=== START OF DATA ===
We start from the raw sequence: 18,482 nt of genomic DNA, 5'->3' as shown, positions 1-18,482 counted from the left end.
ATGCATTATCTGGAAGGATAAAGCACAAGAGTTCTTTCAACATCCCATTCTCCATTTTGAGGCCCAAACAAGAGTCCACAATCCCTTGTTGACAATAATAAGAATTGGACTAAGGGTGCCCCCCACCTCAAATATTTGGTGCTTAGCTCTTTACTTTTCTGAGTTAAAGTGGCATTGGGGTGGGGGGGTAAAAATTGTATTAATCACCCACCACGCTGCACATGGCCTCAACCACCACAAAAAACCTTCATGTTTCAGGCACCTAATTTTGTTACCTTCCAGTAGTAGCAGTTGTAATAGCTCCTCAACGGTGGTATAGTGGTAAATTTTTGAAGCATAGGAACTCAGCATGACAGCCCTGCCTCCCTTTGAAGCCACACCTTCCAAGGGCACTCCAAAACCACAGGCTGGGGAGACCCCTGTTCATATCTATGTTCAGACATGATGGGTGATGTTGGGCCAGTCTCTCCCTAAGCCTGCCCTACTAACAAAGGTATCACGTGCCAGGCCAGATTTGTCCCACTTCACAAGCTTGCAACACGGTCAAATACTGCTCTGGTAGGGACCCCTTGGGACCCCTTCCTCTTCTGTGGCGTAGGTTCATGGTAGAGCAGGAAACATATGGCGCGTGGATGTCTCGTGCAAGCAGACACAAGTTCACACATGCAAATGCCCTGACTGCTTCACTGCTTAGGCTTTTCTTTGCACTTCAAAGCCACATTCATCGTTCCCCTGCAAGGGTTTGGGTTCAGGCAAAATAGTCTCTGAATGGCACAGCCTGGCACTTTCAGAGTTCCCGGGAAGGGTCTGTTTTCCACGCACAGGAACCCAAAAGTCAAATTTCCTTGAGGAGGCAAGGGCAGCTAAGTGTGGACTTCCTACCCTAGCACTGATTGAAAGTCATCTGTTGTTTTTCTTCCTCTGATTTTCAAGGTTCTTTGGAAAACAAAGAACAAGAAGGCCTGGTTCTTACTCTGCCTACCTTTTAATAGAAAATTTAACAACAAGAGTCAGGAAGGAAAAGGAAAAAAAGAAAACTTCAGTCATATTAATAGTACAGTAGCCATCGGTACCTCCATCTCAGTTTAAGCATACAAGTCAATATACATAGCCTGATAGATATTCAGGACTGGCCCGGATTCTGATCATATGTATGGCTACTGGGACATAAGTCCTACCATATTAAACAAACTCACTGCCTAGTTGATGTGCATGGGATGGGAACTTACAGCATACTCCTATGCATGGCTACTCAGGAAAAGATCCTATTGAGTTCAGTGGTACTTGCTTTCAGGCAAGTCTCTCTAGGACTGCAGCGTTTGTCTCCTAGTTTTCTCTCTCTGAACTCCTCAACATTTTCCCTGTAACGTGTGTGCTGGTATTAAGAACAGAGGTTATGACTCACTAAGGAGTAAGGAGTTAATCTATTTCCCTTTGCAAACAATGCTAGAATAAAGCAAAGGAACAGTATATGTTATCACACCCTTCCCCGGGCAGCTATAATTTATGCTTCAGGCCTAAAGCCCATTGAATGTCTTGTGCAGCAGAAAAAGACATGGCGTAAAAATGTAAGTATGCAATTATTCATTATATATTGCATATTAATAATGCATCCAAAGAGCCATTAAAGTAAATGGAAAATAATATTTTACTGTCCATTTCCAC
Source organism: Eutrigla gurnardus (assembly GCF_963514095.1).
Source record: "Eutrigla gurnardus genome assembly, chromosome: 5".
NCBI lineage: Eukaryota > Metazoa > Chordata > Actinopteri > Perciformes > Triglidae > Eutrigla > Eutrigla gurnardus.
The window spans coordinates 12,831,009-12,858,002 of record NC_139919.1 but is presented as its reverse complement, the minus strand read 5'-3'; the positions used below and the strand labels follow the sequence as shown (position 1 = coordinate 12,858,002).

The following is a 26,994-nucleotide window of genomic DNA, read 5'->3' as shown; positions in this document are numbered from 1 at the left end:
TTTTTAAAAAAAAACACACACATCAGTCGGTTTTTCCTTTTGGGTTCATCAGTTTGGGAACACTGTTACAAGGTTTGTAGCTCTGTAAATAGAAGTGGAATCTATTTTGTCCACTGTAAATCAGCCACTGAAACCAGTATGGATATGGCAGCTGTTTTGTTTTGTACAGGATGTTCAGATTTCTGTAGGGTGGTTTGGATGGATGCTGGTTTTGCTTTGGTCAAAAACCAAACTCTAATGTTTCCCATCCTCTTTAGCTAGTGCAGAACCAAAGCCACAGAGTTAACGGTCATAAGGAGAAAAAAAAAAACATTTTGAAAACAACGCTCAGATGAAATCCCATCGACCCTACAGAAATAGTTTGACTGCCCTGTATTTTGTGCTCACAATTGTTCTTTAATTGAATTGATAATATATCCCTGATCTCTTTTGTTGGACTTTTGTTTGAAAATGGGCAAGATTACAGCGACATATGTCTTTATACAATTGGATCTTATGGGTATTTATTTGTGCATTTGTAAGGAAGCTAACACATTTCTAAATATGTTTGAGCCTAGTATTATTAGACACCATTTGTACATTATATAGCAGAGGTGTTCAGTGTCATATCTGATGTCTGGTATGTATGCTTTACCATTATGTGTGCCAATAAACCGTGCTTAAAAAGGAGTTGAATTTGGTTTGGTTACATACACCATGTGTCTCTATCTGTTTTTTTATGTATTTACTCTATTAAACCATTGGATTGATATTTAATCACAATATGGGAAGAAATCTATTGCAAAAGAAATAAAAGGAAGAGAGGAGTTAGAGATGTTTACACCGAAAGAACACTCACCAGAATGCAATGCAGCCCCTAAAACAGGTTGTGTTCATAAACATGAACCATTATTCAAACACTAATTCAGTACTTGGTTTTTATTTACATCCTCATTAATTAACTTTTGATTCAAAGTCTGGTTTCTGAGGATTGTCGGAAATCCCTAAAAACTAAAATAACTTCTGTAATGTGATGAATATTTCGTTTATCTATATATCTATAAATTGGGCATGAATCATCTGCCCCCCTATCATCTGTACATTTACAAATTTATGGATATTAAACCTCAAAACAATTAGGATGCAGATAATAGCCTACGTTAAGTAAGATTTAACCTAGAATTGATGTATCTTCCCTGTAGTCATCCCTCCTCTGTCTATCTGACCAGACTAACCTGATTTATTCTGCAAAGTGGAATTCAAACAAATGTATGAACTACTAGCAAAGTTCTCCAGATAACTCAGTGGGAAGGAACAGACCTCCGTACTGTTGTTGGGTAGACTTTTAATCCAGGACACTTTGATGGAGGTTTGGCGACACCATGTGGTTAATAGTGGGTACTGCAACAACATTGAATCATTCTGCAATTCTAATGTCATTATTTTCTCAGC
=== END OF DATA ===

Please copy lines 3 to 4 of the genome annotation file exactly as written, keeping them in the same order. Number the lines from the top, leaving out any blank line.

Source organism: Eutrigla gurnardus (assembly GCF_963514095.1).
Source record: "Eutrigla gurnardus genome assembly, chromosome: 5".